The unemployment rate plunged to 3.4 per cent today, lower than it has been at any time since before the global financial crisis, but one group warns that official unemployment statistics may be undercounting Māori.
A report by Sense Partners has looked into how the unemployment rate has diverged from another measure for unemployment - the number of people collecting a benefit.
Normally, you would expect these two numbers to trend roughly in the same direction - as the unemployment rate goes down, you should see the same thing in jobseeker numbers.
Instead, the opposite has happened, Jobseeker numbers climbed and stayed high, while the unemployment rate fell to record lows following the first wave of Covid-19.
Sense Partners economist Shamubeel Eaqub said that just five years ago, benefit statistics registered 6,600 more people than the Household Labour Force Survey or HLFS, the official measure of unemployment collected by Stats NZ.
Today, the number of people on a benefit is 45,500 higher than the HLFS, suggesting a widening gap between what Stats NZ was surveying, and what is actually happening.
"Five years ago, jobseeker numbers and unemployment numbers were pretty much the same, and now they begin to diverge," Eaqub said.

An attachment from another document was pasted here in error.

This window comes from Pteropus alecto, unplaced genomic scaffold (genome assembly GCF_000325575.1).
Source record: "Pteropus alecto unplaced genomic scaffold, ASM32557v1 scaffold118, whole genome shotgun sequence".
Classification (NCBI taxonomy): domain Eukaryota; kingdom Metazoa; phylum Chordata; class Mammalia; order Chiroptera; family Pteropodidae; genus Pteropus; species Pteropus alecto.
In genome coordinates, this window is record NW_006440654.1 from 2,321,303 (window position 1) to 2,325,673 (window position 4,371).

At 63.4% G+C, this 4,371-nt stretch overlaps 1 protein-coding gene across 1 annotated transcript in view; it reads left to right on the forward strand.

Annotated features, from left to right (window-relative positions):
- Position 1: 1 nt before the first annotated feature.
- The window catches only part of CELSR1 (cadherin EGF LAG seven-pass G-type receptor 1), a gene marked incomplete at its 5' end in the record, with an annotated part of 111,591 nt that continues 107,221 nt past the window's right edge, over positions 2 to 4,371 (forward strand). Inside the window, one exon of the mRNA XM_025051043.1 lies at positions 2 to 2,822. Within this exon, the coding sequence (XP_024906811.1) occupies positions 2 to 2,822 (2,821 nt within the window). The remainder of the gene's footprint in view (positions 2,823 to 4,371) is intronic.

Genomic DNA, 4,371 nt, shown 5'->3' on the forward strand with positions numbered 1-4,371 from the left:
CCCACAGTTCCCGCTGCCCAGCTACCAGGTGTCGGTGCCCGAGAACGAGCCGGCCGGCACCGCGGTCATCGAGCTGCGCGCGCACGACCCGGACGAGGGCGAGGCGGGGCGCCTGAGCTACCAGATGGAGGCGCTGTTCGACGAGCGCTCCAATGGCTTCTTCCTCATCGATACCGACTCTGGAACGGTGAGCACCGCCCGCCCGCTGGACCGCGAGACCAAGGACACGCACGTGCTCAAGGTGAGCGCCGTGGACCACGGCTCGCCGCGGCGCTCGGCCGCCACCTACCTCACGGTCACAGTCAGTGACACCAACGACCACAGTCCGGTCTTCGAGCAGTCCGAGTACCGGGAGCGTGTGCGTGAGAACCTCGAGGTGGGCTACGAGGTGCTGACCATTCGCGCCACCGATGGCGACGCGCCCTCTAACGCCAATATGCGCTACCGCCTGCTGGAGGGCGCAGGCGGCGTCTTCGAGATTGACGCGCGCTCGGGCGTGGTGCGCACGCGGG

"It is concerning that benefit statistics and the official unemployment rate are telling such a different story," he said.
While jobseeker numbers were high for all ethnicities, they were far higher for Māori, despite Māori making up far less of the population than other ethnicities like Pakeha.
"The divergence between HLFS and benefit statistics is acute across ethnic lines, and the largest for Māori," he said.
"This is consistent with much larger survey errors in the HLFS for Māori, especially those who live away from larger urban areas".
The report was commissioned by Te Pūtahitanga o Te Waipounamu, which works on behalf of South Island iwi and is the Whanau Ora commissioning agency for the island.
Sense also published a second report urging active labour market policies - meaning policies that drive employment and wage growth - to avoid "scarring" from the recession.
Scarring refers to the effect observed after financial shocks when people who have been laid off or struggled to find work fail to recover from the crisis. These people can be trapped on low wages and reduced hours even as the economy returns to normal.
Te Pūtahitanga o Te Waipounamu pouārahi [chief executive] Helen Leahy said the reports showed that the same urgency that was used to battle the pandemic should be directed towards Māori unemployment.
"We now need to see the same urgency and decisiveness directed to the development and implementation of a Māori employment strategy," Leahy said.
Official unemployment statistics are not a strict measure of the number of people who are not in work.
It measures the supply of labour - essentially the number of people who are looking for work but cannot find it.
Eaqub said there were some serious questions to be answered about the official statistics, particularly when they were sliced and diced into more granular data - for example Māori unemployment by region.
"There's some issue with the sampling- the awful census we had didn't help either," he said, referring to the controversial 2018 Census, which was acknowledged to be so flawed the chief statistician resigned over it.